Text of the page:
Now for a more challenging part of community-building work—that of having the courage to stand up and be seen when injustice goes only partially addressed. In this issue, we highlight the work of the Triad Abolition Project, formed in the wake of George Floyd's murder and the nationwide response that continues. In addressing the recent death of John Neville in the Forsyth County Detention Center, the Triad Abolition Project lists demands for answers to the unsolved questions of transparency and proper protocol for ensuring safe detention. 

As long as we have been a nation of diverse citizenry, there has been nonviolent social action to address injustice in our nation. We here in Winston-Salem have been part of past movements in Raleigh with the Moral Mondays and the Forward Together movements. Movements like these are now providing opportunities for our younger leaders to take up the mantel and carry on the long and steady work for justice. These are cries not only for national justice, but also for the abolition of unjust systems and structures right here in our city and county. 

On the surface, you may say that this movement is without an "ask." This is not true. The "ask" is that we can go home and be able to sleep safely at night. The real mission of any movement must be about building trust and uniting communities. However, if we spend too much time feeling instead of knowing, we miss the opportunity to be inclusive and to broaden the platform for the voices of justice across our communities. 

The world is trying to reimagine a new model that protects our residents equitably and brings us closer to the ideals of equality and justice. We at SHARE Cooperative continue to push forward with accomplishing our immediate goal of launching our Harvest Market online buying platform—our WebCart services. We are weeks away from opening the portal so that you, as Member-Owners, can begin buying products online! This will not only provide for your own shopping needs, but also allow a new avenue for children and their families in food insecure communities to access healthy and reasonably-priced food offerings.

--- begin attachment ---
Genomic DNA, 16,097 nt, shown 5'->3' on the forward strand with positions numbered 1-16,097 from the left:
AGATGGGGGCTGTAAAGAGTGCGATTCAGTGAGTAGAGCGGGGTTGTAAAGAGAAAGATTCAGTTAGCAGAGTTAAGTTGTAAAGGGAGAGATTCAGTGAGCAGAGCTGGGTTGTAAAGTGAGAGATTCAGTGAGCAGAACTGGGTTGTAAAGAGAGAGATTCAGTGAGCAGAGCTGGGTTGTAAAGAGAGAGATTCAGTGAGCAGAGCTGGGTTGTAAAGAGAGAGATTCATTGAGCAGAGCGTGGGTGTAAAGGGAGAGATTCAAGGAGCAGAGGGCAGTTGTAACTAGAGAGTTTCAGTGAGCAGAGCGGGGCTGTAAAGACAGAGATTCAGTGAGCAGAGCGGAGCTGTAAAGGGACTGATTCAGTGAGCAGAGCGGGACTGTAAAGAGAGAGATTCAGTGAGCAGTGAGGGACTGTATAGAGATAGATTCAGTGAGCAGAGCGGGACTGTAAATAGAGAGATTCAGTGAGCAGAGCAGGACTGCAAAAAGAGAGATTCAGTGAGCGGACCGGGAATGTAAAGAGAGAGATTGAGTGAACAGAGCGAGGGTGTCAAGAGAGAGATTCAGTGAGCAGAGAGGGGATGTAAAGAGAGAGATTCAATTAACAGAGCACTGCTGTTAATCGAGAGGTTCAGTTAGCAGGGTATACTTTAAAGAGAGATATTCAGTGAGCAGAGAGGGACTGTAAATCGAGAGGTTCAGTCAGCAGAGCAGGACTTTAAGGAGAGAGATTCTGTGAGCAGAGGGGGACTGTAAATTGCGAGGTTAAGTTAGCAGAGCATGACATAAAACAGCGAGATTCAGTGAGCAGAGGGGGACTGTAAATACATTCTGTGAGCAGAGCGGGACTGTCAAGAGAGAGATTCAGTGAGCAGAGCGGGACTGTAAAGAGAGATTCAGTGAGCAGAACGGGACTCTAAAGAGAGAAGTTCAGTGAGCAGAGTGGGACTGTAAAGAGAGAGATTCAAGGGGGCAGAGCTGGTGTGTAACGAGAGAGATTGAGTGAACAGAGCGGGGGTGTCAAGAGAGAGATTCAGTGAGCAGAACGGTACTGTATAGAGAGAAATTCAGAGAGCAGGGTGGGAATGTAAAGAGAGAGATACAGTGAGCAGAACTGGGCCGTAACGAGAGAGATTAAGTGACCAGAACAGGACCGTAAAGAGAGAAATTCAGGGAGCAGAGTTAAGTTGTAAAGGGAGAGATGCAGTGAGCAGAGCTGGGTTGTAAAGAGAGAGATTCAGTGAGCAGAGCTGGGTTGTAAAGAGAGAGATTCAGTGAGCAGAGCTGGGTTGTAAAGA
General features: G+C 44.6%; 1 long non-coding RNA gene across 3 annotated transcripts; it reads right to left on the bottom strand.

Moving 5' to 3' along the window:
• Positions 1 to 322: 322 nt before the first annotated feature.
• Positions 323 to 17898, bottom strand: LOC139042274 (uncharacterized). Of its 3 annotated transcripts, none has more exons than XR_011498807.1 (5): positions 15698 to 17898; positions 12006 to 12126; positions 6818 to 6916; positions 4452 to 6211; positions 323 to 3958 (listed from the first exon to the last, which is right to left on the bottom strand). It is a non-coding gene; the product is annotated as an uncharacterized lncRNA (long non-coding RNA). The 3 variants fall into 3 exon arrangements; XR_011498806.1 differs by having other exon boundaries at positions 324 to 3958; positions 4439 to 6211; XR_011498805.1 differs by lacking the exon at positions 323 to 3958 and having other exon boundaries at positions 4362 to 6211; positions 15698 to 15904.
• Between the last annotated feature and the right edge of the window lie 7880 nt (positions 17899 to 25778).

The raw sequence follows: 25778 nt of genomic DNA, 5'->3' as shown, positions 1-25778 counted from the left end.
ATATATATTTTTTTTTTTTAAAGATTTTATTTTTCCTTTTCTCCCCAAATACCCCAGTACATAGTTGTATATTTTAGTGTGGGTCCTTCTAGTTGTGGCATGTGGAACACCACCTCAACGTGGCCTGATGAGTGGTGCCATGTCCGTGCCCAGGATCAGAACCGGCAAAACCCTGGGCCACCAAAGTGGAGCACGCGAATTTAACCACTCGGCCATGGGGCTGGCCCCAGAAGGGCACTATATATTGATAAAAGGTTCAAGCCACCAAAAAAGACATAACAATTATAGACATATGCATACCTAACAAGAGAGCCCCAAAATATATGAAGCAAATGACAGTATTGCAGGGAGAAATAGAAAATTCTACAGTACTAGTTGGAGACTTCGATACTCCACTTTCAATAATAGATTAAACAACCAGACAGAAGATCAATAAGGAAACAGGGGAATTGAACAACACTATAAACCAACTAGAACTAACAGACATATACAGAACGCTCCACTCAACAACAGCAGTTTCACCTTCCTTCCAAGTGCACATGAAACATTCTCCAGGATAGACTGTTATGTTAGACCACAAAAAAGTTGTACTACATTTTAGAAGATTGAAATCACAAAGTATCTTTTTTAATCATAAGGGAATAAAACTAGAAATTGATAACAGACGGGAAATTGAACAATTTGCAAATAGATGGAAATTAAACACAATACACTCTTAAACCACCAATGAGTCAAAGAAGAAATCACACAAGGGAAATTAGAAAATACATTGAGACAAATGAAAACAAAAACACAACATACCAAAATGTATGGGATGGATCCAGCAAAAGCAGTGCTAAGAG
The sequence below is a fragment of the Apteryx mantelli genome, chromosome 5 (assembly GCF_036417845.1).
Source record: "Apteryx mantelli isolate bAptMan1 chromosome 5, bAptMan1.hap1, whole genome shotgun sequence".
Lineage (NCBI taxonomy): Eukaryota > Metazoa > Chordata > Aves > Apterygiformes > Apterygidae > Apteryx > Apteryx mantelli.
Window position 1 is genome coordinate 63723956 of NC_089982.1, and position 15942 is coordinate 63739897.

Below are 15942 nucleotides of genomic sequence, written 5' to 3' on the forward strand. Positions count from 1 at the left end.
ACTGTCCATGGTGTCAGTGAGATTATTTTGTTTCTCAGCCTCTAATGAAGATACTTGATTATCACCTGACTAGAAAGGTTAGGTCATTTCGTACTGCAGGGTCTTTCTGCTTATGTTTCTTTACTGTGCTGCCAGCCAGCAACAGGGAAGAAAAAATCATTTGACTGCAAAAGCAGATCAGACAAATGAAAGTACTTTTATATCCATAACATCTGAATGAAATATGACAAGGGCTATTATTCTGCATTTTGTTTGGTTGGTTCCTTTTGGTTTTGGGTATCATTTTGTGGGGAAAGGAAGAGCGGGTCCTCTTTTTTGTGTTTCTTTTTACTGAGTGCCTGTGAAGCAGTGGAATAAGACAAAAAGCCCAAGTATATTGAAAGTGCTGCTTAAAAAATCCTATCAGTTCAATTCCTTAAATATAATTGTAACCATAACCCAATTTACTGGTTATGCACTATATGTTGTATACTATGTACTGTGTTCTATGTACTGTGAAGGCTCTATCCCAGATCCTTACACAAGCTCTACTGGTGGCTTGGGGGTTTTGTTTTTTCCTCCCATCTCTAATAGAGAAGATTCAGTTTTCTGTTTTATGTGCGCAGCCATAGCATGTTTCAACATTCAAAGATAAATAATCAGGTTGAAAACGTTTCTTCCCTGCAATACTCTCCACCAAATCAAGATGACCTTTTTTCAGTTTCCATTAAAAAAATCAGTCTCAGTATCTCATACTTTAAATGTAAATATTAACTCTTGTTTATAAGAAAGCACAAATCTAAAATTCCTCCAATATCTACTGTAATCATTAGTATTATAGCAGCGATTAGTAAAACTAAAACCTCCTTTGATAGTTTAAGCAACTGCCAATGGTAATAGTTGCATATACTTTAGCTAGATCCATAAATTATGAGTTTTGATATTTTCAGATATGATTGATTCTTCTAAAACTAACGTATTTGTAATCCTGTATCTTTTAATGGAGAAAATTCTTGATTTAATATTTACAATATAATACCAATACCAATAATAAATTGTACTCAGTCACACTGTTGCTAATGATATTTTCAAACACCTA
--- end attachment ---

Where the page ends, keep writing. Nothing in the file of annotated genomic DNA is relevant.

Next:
Interns like Brady and organizations like the Triad Abolition Project remind us that we are not the only ones lifting up the voices of those who have struggled unfairly by living amid systems that neglect their health, safety and wellbeing. We have been joined by others whose goal is to rid our systems of those who stand in the way of equity and justice. We, together, are establishing a new normal of providing healthy, nutritious and affordable food while abolishing unjust structures in communities right here in Winston-Salem and Forsyth County! 


Sincerely,

Rev. Willard Bass
Co-founder

Matthew 5:16

SHARE's goal? No kid in our neighborhood will ever go hungry. 
 
Visit us at 603 Peters Creek Parkway and follow us on social media! 
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SHARE Cooperative of Winston-Salem, NC
Our email address is:

info@Share-WS.coop
office: 336-283-3299
www.share-ws.coop 

 
Copyright © 2020 SHARE Cooperative of Winston-Salem, NC, All rights reserved.